If you are expecting to hear Diana Krall’s voice as though she were really in the car with you, then your car audio upgrade is going to need a properly calibrated digital signal processor. No matter how great your installation is, how fancy a source unit you’ve purchased or how impressive your speakers are, your audio system won’t sound right without proper equalization and level setting. The bare minimum here is that each channel in the vehicle is equalized to remove the effects of resonances and cancellations in the vehicle. You will also need to decide if signal delays should be used to optimize the soundstage for a single seat (the driver’s seat) or both front seats. The latter may require some changes to the system design, so this decision is crucial to the design stage.
Your technician will need a calibrated microphone to properly tune the audio system. He or she will also need to have a thorough process to complete the task. Setting up a DSP properly isn’t an art, and it doesn’t take unnatural talent. It’s a scientific process. With that said, it does take practice to execute efficiently. Knowing what characteristics of the response need to be addressed and what needs to be ignored or dealt with by changes in crossover points takes proper experimentation. There’s no guessing or voodoo involved.
Before you commit to having a sound system installed and calibrated, you will want to audition several systems that the installer has completed. Hopefully, and expectedly, the shop will have a demo vehicle or two that you can audition. If not, ask if they can put you in touch with a previous client.
The cost of the calibration process is an important part of the overall car audio budget. Don’t be shocked for there to be at least one to two hours’ worth of labor dedicated to the process. For a four-way system or one designed for two-seat imaging, three hours isn’t at all unreasonable.
How Do I Know if the Calibration Is Correct?
We hear horror stories about signal processors being installed but not configured properly all the time. Here are a few things you can listen for while auditioning the demo system before you commit to letting a shop work on your vehicle.
The audio system should produce a stable center image. This means the voice of a performer that would be center-stage should be reproduced in the center of your windshield. The voice shouldn’t move left or right as the pitch changes. If the system is calibrated extremely well, the image should be small, about the size of a softball. Sounds on either side of the center image should be equally focused. If there is a guitar, backup singers or a saxophone, they should be placed accurately, and the source of the sound should be easily discernable.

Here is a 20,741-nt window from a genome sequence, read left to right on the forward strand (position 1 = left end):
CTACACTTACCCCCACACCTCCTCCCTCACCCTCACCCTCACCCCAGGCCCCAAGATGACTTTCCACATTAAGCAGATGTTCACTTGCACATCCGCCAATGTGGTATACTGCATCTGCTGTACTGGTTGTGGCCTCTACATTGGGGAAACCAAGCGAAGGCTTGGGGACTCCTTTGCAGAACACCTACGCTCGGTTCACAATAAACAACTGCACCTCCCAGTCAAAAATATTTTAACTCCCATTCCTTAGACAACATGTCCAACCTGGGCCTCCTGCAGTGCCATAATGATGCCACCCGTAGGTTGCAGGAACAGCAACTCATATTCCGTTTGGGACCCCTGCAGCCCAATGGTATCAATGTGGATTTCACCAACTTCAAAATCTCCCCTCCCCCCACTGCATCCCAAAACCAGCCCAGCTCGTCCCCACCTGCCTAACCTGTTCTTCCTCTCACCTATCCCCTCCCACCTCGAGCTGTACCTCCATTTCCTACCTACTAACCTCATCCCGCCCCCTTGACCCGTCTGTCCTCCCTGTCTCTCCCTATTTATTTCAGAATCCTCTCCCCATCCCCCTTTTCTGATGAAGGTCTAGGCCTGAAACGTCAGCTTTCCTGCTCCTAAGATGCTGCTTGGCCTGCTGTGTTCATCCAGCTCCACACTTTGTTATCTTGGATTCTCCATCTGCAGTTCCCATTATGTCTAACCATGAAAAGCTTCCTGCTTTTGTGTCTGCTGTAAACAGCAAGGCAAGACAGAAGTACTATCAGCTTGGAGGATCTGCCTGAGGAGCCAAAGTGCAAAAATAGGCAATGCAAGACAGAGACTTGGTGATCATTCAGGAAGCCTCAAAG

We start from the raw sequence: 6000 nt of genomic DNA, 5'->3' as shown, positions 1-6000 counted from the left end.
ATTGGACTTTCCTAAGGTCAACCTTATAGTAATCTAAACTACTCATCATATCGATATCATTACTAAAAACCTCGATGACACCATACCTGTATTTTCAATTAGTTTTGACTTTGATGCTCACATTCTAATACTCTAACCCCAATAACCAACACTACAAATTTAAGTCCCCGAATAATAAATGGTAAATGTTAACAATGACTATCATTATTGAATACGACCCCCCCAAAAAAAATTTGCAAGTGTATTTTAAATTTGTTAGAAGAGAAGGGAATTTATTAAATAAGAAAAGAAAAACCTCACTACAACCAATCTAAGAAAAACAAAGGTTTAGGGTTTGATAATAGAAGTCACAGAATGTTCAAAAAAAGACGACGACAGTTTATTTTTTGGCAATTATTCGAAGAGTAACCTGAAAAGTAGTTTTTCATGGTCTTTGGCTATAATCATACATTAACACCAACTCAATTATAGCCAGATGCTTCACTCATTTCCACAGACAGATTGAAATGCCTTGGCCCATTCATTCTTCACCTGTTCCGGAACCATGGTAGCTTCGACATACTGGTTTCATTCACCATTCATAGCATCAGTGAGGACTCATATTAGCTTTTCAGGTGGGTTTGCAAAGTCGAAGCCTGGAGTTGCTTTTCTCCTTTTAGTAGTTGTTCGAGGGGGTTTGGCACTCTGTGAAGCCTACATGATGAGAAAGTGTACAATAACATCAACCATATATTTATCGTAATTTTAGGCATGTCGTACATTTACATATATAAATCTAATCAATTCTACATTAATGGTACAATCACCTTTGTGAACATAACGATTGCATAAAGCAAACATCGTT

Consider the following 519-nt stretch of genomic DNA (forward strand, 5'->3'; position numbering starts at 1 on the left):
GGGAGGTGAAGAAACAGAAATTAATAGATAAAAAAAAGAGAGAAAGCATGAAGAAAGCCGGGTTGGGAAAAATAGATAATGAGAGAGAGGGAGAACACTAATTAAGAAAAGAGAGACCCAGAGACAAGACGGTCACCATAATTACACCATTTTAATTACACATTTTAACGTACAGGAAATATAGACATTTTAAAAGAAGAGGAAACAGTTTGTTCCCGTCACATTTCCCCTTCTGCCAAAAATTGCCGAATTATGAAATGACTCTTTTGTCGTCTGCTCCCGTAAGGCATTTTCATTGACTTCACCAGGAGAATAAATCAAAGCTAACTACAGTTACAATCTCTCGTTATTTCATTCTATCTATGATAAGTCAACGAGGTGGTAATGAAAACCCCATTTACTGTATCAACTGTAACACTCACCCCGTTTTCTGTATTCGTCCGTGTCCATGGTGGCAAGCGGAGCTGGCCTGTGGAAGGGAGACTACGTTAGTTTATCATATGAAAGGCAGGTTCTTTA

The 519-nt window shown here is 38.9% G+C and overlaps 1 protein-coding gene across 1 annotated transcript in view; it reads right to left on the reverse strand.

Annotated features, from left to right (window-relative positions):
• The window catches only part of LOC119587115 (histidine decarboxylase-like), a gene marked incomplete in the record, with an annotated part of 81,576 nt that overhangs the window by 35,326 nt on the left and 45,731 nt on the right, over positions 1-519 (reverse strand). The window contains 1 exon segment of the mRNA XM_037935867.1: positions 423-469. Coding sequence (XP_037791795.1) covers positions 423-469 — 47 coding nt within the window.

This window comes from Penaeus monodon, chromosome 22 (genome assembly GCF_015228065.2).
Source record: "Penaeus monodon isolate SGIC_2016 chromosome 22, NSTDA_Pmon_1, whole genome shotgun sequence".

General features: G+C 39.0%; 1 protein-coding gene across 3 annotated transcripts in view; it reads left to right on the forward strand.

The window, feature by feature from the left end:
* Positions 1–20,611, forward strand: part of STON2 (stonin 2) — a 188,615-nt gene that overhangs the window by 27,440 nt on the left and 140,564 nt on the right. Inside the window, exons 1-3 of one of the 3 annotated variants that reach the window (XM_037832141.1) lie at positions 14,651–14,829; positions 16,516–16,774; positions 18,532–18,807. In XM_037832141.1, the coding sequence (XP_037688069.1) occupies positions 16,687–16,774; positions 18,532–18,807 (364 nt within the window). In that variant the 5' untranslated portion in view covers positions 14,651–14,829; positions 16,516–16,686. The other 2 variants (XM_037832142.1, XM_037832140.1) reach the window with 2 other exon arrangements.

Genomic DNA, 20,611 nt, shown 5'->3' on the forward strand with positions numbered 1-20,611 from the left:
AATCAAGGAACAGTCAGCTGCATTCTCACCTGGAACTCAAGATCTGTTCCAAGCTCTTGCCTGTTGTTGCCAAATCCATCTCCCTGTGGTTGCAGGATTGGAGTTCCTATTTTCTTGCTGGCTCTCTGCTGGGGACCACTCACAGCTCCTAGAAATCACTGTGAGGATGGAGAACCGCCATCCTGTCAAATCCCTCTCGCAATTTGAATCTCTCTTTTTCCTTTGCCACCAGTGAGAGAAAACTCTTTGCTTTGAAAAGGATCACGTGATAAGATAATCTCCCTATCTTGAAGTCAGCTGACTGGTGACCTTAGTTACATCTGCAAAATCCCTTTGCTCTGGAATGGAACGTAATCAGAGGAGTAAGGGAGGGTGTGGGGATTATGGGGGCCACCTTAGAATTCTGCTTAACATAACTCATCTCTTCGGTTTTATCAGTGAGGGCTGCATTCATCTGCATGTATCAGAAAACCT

Some music enthusiasts prefer to have the music wrapped around them with an equal amount coming from the back as the front. In this case, you will want the center image to be focused on you, the driver. There should still be a realistic balance of left and right instrument placement on either side of that position. If you like this style of listening (which is akin to a great seat of headphones), be sure to let the product specialist know before the system design begins.
The overall tonal balance of the system should sound natural. No part of any performer’s voice should stand out. This applies to both treble and bass. Sibilance, or having too much emphasis on S sounds, could be a tuning issue or a distortion issue with your speakers. If it’s the latter, only better quality speakers will resolve the problem.
Deciding how much bass is right is tricky. We know bass is a lot of fun, so it’s not unheard of to have much more than would make a drum kit or upright bass sound realistic. This is another criterion that needs to be determined before the system design process begins.
It’s Your Job To Get the Most from Your Car Audio Budget
Unlike buying a set of speakers for your home audio system or a soundbar for your television, a car audio system needs to be designed for the speaker locations and size options in your vehicle, installed securely, safely and reliably, then calibrated for the environment so that it sounds excellent. It’s your job to define a budget, then seek out a specialty mobile enhancement retailer that can complete this car audio upgrade task professionally.
Lead-in Image: The interior of this stunning Roadster Shop-built 1970 Chevy Camaro, known as Road Rage, was built by Avant Garde Design in Palm City, Florida. It should come as no surprise that a 3D rendering of the interior was completed before a single square inch of leather was cut. Thanks to Roadster Shop for the photograph.
This article is written and produced by the team at www.BestCarAudio.com. Reproduction or use of any kind is prohibited without the express written permission of 1sixty8 media.